New York Times Article Discusses Failings Of OSHA In Protecting Workers From Long-Term Danger

Post #1 image. 2013-04-01.jpgAn interesting article in the New York Times discussed an important criticism of the Occupational Safety and Health Administration, that it was not doing its stated job of protecting workers. While the article was quick to say that many OSHA investigators care very much about worker safety, the problem is that the agency as a whole has given little attention to protecting employees from more insidious long-term harms.

The article specifically discussed the story of a woman who worked in a factory in North Carolina gluing furniture cushions. The woman was exposed to a dangerous chemical known as n-propyl bromide, which has been found to cause problems such as neurological damage and infertility, even in those workers who were exposed to relatively low levels of the substance. Despite the dangers of the chemical which have been widely reported, OSHA has done very little to prevent other workers from suffering harm.

Though OSHA has frequently been accused of being overzealous in its pursuit of some companies, other groups have criticized the safety agency for ignoring more complicated, long-term problems in favor of handling isolated workplace accident cases. The Times said that it’s clear that OSHA spends the majority of its time and money handling issues of specific dangers while ignoring the slow killers that ultimately prove to be deadlier.

The issue is no small problem. Estimates are that each year 40,000 people die and another 200,000 workers are injured due to toxic substances in workplaces. Though there’s tremendous danger associated with toxic substances, OSHA has only issued exposure limits for 16 out of the thousands of known toxic substances. The rest remain up to individual employers to decide what is safe. Confusingly, OSHA also maintains several dozen pages of specific regulations concerning workplace ladders and stairs. The director of the agency described the system of chasing smaller complaints as “broken” and says more needs to be done to protect the long-term health of workers.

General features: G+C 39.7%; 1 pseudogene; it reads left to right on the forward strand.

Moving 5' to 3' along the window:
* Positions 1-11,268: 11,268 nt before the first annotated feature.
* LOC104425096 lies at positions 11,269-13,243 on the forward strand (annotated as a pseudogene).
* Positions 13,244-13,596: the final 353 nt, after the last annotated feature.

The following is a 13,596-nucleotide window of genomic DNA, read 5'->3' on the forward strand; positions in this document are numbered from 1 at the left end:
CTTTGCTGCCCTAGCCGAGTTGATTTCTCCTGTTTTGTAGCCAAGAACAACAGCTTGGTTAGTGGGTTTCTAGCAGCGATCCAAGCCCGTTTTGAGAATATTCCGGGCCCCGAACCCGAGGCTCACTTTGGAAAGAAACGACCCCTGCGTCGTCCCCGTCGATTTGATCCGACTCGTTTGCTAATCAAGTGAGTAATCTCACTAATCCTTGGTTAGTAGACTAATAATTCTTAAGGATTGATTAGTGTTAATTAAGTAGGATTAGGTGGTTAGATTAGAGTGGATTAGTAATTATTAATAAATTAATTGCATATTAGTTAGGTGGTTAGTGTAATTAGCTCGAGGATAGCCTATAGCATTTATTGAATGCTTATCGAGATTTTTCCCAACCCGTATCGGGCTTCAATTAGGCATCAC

One of the reasons for the short-term view is that OSHA is frankly too small to devote time to slower problems. There are only 2,400 inspectors in the agency, which is tasked with overseeing safety at some 8,000,000 job sites. The government spends less than half the amount of money on OSHA as it does protecting fish and wildlife.

Another issue that makes the agency seem powerless is the lack of truly terrifying fines against wrongdoers. OSHA can only hand down $7,000 fines in the most egregious cases where there is a substantial probability of death or serious injury occurring. In cases of repeat offenders who have willfully ignored regulations, $70,000 is the max penalty. These relatively weak fines pale in comparison to the amount of money the Department of Agriculture and the FCC can fine the groups that they oversee.

The fact is much work remains to be done if OSHA is going to truly protect the long-term health and safety of workers. The agency needs more resources, in terms of money and staff, to be able to pursue longer and more complicated cases against some industries. Hopefully lawmakers realize this and begin to make worker safety a true governmental priority.

If you have questions about the workers’ compensation process or if you have been injured on the job and think you may need representation, please contact the Jackson workers’ compensation attorneys at Kilpatrick & Philley, PLLC at (601) 856-7800.

Source: “As OSHA Emphasizes Safety, Long-Term Health Risks Fester,” by Ian Urbina, published at

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